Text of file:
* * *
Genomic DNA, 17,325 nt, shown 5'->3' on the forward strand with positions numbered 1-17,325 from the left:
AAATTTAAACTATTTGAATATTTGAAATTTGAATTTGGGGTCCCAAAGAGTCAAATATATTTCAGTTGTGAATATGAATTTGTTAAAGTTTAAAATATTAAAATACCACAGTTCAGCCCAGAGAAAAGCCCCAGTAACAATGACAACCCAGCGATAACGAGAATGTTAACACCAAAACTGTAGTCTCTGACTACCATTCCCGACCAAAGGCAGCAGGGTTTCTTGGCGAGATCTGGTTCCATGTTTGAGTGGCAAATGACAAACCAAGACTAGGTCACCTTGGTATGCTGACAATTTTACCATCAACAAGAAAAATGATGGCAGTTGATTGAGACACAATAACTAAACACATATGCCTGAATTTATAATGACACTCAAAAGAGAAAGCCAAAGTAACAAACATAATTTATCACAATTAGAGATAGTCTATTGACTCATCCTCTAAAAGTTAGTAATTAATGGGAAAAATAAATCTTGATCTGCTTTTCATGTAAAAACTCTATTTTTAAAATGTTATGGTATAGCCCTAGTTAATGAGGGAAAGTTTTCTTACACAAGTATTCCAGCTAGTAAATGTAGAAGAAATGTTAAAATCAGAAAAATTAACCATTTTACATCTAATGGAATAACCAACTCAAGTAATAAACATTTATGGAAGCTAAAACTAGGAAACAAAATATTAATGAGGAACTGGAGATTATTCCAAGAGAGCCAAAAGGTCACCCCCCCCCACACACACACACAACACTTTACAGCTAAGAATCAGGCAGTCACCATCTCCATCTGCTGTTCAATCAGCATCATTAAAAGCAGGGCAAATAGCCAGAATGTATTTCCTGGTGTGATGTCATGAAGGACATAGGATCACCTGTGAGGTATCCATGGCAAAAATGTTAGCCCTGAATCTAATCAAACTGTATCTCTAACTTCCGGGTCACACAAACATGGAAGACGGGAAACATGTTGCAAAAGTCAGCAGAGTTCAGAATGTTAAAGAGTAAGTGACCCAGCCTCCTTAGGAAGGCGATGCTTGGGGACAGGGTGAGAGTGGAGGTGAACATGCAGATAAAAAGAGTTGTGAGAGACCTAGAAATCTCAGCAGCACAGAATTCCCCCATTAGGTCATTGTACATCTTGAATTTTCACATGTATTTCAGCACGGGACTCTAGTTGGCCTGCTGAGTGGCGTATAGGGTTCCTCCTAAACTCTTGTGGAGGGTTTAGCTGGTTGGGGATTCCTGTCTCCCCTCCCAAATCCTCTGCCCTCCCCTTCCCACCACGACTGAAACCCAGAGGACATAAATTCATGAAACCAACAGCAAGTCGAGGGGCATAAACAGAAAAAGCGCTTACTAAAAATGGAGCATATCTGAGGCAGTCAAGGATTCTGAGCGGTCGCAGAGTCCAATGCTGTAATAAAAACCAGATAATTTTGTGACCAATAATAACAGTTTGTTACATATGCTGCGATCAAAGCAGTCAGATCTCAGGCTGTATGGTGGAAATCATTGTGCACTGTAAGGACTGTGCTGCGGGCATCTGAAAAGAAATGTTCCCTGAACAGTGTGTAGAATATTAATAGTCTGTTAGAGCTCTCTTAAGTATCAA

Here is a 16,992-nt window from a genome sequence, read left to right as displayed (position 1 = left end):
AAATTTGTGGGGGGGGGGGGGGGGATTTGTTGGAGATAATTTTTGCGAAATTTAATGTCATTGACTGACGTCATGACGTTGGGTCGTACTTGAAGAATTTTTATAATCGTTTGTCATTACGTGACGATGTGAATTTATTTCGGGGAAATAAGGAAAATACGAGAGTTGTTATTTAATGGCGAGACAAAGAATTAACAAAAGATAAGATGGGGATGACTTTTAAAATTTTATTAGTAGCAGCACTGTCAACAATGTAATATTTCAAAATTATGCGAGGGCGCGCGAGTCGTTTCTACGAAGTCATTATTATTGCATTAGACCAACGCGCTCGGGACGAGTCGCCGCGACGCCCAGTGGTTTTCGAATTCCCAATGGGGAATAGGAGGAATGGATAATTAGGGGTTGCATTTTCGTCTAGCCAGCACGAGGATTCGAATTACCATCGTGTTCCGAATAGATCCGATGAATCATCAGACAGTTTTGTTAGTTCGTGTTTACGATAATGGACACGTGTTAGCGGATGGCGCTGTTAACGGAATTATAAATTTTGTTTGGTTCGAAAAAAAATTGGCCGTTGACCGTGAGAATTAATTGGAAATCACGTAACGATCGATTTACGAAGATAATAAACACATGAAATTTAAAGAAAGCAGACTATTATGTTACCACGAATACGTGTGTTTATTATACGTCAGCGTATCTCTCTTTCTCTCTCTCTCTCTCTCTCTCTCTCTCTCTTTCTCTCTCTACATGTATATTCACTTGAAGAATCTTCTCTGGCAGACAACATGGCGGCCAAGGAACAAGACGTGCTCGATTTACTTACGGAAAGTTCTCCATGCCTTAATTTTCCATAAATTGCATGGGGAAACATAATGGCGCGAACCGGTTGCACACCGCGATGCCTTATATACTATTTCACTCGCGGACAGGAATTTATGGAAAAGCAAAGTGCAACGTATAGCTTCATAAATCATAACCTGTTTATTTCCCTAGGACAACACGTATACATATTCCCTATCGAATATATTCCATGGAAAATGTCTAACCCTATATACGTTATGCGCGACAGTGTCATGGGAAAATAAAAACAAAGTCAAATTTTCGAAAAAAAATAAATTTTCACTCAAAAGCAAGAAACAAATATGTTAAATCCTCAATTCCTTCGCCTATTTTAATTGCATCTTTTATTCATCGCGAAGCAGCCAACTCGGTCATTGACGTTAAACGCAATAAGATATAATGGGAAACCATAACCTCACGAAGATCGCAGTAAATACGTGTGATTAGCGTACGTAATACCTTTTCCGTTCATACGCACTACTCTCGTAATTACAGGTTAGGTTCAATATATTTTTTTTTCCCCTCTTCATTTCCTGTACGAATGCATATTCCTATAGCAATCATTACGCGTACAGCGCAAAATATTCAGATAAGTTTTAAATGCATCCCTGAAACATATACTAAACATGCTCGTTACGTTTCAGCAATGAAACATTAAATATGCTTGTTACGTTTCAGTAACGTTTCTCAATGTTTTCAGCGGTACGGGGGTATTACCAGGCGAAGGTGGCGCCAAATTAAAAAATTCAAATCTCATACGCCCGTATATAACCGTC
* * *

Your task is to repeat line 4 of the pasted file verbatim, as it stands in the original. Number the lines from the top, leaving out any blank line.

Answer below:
AAATTTGTGGGGGGGGGGGGGGGGATTTGTTGGAGATAATTTTTGCGAAATTTAATGTCATTGACTGACGTCATGACGTTGGGTCGTACTTGAAGAATTTTTATAATCGTTTGTCATTACGTGACGATGTGAATTTATTTCGGGGAAATAAGGAAAATACGAGAGTTGTTATTTAATGGCGAGACAAAGAATTAACAAAAGATAAGATGGGGATGACTTTTAAAATTTTATTAGTAGCAGCACTGTCAACAATGTAATATTTCAAAATTATGCGAGGGCGCGCGAGTCGTTTCTACGAAGTCATTATTATTGCATTAGACCAACGCGCTCGGGACGAGTCGCCGCGACGCCCAGTGGTTTTCGAATTCCCAATGGGGAATAGGAGGAATGGATAATTAGGGGTTGCATTTTCGTCTAGCCAGCACGAGGATTCGAATTACCATCGTGTTCCGAATAGATCCGATGAATCATCAGACAGTTTTGTTAGTTCGTGTTTACGATAATGGACACGTGTTAGCGGATGGCGCTGTTAACGGAATTATAAATTTTGTTTGGTTCGAAAAAAAATTGGCCGTTGACCGTGAGAATTAATTGGAAATCACGTAACGATCGATTTACGAAGATAATAAACACATGAAATTTAAAGAAAGCAGACTATTATGTTACCACGAATACGTGTGTTTATTATACGTCAGCGTATCTCTCTTTCTCTCTCTCTCTCTCTCTCTCTCTCTCTCTTTCTCTCTCTACATGTATATTCACTTGAAGAATCTTCTCTGGCAGACAACATGGCGGCCAAGGAACAAGACGTGCTCGATTTACTTACGGAAAGTTCTCCATGCCTTAATTTTCCATAAATTGCATGGGGAAACATAATGGCGCGAACCGGTTGCACACCGCGATGCCTTATATACTATTTCACTCGCGGACAGGAATTTATGGAAAAGCAAAGTGCAACGTATAGCTTCATAAATCATAACCTGTTTATTTCCCTAGGACAACACGTATACATATTCCCTATCGAATATATTCCATGGAAAATGTCTAACCCTATATACGTTATGCGCGACAGTGTCATGGGAAAATAAAAACAAAGTCAAATTTTCGAAAAAAAATAAATTTTCACTCAAAAGCAAGAAACAAATATGTTAAATCCTCAATTCCTTCGCCTATTTTAATTGCATCTTTTATTCATCGCGAAGCAGCCAACTCGGTCATTGACGTTAAACGCAATAAGATATAATGGGAAACCATAACCTCACGAAGATCGCAGTAAATACGTGTGATTAGCGTACGTAATACCTTTTCCGTTCATACGCACTACTCTCGTAATTACAGGTTAGGTTCAATATATTTTTTTTTCCCCTCTTCATTTCCTGTACGAATGCATATTCCTATAGCAATCATTACGCGTACAGCGCAAAATATTCAGATAAGTTTTAAATGCATCCCTGAAACATATACTAAACATGCTCGTTACGTTTCAGCAATGAAACATTAAATATGCTTGTTACGTTTCAGTAACGTTTCTCAATGTTTTCAGCGGTACGGGGGTATTACCAGGCGAAGGTGGCGCCAAATTAAAAAATTCAAATCTCATACGCCCGTATATAACCGTC